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Republic of South Sudan
Flag Coat of arms
Motto: "Justice, Liberty, Prosperity"
Anthem: "South Sudan Oyee!"

File:South Sudan Oyee!.ogg
and largest city
Official languages EnglishCite error: Closing </ref> missing for <ref> tag
 -  President Salva Kiir Mayardit
 -  Vice President James Wani Igga
 -  First Vice President Taban Deng Gai
Legislature National Legislature
 -  Upper house Council of States
 -  Lower house National Legislative Assembly
 -  End of Anglo-Egyptian Sudan 1 January 1956 
 -  Comprehensive Peace Agreement 6 January 2005 
 -  Autonomy 9 July 2005 
 -  Independence from Sudan 9 July 2011 
 -  United Nations admission 13 July 2011 
 -  Total 619,745 km2 (41st)
239,285 sq mi
 -  Template:UN Population estimate Template:UN PopulationTemplate:UN Population
 -  2008 census 8,260,490 (disputed)[1] (94th)
 -  Density 13.33/km2 (214th)
34.52/sq mi
GDP (PPP) 2017 estimate
 -  Total $20.038 billion[2]
 -  Per capita $1,525[2]
GDP (nominal) 2017 estimate
 -  Total $3.618 billion[2]
 -  Per capita $275[2]
Gini (2009)45.5[3]
HDI (2015)Decrease 0.418[4]
low · 181st
Currency South Sudanese pound (SSP)
Time zone East Africa Time (UTC+3)
Drives on the right
Calling code +211[5]
ISO 3166 code SS
Internet TLD .ss[6]a
a. Registered, but not yet operational.

The Republic of South Sudan or South Sudan is a country in East Afrika bordered by Uganda, Sudan, the Democratic Republic of Congo (DRC), Kenya, Ethiopia and Central African Republic or CAR. The capital is Juba. It was one of the newer Afrikan countries to gain independence in the last twenty years, the most recent being Eritrea in 1993. It formed part of Sudan, the largest country in Afrika until it gained independence on 11 July 2011.


South Sudan was first settled in 15th century by its current ethnic groups. It wasn't until the Ottoman Empire's push into Sudan in 1820, that South Sudanese were first joined with Sudan to the North. Under Egypt's Ottoman Viceroy Mohammed Ali Pasha, Ottoman forces took control of Sudan and South Sudan unifying both distinct regions. With the arrival of the British colonalists in 1890s, South Sudanese resisted British rule. The region became part of the Anglo-Eyptian Sudan from until 1956 when Sudan gained its independence.

From the early days of the Ottoman rule in Sudan and than British colonial rule, South Sudan was treated as a remote, yet distinct region having more in common with its East African neighbors Uganda, Kenya and Tanzania than with its Northern half Sudan. Under the colonialist "civilizing mission" and white man's burden, European missionaries were allowed near carte blanc to preach the bible in both English, Nuer, Dinka and Shilluk while converting the then animist South Sudanese who had followed indigenous religions to Christianity. A consequence of European religious colonialism is that missionary conversions continue to this day and has become more evangelical than in the past. Like many indigenous societies in Afrika and other parts of the world, religion and colonial education were tied to so called western style development of South Sudanese society. Despite adapting Westernization, Christianity, pushing English language to a prestigous place within society, taking an anti,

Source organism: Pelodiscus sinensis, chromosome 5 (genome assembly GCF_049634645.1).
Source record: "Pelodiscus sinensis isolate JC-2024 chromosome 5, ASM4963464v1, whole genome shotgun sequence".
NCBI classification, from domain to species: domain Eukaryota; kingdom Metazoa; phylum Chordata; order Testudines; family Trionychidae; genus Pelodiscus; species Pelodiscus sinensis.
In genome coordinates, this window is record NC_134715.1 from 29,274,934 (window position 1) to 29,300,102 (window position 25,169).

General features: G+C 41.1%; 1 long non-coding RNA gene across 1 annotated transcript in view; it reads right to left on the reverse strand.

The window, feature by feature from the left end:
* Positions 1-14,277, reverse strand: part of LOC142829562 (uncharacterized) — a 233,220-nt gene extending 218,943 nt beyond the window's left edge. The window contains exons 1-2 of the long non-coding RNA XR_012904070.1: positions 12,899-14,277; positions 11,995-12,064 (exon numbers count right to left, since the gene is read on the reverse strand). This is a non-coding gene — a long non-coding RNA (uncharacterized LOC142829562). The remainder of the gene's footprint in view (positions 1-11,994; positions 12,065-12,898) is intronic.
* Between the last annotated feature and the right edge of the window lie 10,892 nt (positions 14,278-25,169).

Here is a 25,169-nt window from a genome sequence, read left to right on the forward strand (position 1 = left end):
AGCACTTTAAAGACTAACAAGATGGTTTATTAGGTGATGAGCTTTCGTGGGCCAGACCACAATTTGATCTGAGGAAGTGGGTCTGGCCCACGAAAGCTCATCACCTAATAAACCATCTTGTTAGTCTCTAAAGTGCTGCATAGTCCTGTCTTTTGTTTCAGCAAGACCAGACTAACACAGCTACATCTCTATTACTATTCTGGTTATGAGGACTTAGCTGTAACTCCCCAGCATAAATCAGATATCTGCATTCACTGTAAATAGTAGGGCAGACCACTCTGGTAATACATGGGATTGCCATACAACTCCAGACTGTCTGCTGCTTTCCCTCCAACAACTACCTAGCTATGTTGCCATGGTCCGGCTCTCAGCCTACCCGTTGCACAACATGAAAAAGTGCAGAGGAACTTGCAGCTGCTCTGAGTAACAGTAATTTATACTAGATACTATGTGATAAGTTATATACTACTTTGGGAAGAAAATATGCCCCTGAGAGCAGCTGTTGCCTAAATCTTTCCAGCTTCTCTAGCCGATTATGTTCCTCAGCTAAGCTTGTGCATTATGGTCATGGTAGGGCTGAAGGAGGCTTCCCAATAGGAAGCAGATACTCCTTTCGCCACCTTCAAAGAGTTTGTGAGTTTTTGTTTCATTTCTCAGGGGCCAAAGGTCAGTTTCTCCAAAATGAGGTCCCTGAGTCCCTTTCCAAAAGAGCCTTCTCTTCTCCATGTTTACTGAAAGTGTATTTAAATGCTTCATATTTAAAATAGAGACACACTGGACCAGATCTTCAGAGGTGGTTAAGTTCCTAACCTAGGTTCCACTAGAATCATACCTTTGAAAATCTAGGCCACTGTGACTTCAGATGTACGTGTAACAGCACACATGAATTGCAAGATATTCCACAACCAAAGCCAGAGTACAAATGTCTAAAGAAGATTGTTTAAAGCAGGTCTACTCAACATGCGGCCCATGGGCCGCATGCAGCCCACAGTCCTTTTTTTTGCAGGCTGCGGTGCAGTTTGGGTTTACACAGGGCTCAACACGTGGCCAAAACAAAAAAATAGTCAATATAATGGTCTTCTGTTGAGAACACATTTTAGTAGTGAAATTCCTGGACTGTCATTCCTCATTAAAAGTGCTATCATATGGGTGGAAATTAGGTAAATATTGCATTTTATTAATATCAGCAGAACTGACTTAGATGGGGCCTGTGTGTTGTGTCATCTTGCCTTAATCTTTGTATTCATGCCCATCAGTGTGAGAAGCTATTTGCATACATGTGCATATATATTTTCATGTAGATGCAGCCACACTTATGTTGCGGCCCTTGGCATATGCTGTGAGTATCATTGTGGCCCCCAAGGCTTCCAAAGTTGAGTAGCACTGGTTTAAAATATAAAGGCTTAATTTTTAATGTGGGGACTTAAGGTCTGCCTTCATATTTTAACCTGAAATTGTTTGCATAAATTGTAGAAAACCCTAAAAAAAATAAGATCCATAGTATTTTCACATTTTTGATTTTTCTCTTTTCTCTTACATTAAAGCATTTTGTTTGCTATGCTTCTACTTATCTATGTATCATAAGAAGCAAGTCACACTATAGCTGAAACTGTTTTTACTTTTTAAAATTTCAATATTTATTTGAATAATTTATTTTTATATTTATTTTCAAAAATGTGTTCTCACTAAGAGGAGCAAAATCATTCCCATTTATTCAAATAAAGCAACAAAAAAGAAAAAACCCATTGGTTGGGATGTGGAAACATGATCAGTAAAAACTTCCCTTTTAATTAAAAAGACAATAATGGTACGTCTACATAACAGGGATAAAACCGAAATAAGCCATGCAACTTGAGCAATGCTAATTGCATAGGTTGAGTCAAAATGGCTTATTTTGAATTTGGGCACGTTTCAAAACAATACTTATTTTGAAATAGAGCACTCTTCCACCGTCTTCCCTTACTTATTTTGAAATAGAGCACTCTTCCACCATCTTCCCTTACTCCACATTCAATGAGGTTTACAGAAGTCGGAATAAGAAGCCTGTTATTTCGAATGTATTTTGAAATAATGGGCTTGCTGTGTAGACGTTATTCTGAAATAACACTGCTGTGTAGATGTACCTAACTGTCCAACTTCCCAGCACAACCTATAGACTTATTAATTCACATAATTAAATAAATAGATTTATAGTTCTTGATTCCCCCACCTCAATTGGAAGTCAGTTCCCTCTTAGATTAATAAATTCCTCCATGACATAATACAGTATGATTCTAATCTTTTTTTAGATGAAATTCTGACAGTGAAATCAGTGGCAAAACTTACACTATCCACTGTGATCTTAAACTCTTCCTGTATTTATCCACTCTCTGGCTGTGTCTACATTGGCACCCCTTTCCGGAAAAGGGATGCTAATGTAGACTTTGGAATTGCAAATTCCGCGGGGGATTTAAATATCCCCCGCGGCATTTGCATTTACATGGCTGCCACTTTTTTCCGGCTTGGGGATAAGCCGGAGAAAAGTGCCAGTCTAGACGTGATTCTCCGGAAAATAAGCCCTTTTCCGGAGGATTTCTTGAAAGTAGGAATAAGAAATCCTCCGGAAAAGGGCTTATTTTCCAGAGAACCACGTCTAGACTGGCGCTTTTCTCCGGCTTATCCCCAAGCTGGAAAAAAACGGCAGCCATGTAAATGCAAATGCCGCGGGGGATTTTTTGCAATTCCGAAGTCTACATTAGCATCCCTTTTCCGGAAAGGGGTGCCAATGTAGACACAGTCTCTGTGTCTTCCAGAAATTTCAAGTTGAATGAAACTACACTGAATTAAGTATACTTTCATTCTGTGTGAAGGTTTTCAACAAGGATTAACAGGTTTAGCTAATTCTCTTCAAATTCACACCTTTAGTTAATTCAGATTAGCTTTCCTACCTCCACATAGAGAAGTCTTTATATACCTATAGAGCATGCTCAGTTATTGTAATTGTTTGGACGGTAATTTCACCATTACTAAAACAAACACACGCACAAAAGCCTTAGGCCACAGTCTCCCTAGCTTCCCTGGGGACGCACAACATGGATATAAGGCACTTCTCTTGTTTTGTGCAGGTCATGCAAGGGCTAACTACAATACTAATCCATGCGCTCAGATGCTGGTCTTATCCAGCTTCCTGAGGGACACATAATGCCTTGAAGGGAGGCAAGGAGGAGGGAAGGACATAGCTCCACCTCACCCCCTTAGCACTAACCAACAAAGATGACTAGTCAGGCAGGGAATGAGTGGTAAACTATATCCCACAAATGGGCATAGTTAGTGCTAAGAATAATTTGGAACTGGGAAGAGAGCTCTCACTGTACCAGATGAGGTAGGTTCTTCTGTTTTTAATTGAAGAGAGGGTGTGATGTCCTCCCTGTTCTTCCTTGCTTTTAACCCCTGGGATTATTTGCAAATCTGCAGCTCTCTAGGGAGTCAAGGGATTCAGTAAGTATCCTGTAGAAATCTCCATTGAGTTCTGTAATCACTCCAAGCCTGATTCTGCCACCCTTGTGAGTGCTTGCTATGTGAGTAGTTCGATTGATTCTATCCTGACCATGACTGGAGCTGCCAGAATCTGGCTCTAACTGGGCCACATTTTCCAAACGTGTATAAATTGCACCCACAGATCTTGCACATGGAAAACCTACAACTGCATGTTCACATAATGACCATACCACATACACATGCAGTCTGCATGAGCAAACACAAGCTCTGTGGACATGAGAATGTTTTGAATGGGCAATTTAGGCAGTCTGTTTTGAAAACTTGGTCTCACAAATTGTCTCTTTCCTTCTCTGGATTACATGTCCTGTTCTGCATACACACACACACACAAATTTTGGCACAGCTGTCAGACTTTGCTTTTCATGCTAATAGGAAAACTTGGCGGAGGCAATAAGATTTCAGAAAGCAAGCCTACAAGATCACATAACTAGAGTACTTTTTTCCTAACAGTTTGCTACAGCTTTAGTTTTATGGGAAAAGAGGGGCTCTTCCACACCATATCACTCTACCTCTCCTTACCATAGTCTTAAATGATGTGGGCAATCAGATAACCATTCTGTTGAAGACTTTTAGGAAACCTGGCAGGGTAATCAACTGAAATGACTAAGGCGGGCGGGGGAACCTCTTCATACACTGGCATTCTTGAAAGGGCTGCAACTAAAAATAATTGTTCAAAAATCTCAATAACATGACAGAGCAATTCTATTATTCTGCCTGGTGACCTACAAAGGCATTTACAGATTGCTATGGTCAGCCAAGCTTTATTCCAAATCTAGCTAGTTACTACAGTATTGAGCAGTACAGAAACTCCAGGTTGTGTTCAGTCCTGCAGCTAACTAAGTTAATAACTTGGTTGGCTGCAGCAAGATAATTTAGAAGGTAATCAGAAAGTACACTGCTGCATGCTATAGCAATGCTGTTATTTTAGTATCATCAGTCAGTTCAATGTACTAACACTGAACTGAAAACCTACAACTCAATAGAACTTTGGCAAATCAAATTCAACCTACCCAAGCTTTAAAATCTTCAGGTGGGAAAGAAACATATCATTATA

Some 10 million people currently live in South Sudan. It has the second smallest population of the East Afrikan countries with Central Afrikan Republic only having 4.5 million people. The population is mostly rural. Only 525,000 people live in the capital Juba with the rest of the 9.5 million living in rural towns and villages. The country is home to 60 indigenous ethnic groups with the Dinka making up more than 35%, followed by the Nuer, Shilluk, Bari, Zande and Anywa. A small group of Arabs mostly from Sudan have remain in South Sudan even after the 2011 referendum. South Sudanese ethnic groups are referred to in Sudan and Afrika as Nilotic peoples. They are widely seen as the indigenous people of South Sudan and are the second largest people group in East Afrika after the Bantu people. They are famous for two physical traits being some of the tallest people in the world and having the deepest hue that is even regarded as distinct across the continent.


South Sudanese society prizes farming and wealth is based on the number of cattle a family owns. This holds true in the countryside. In Juba and other cities, the emphasize is on finances and home ownership as elsewhere in the world. Agriculture continues to play a large role across the country. Family bonds and friendships are also important.


  1. "Discontent over Sudan census". AFP. 21 May 2009. Retrieved 14 July 2011.
  2. 2.0 2.1 2.2 2.3 "South Sudan". World Economic Outlook Database. International Monetary Fund.
  3. "Gini Index". World Bank. Retrieved 2 March 2011.
  4. "2016 Human Development Report" (PDF). United Nations Development Programme. 2016. Retrieved 21 March 2017.
  5. "New country, new number: Country code 211 officially assigned to South Sudan" (Press release). International Telecommunication Union. 14 July 2011. Retrieved 20 July 2011.
  6. ".ss Domain Delegation Data". Internet Assigned Numbers Authority. ICANN. Retrieved 1 September 2011.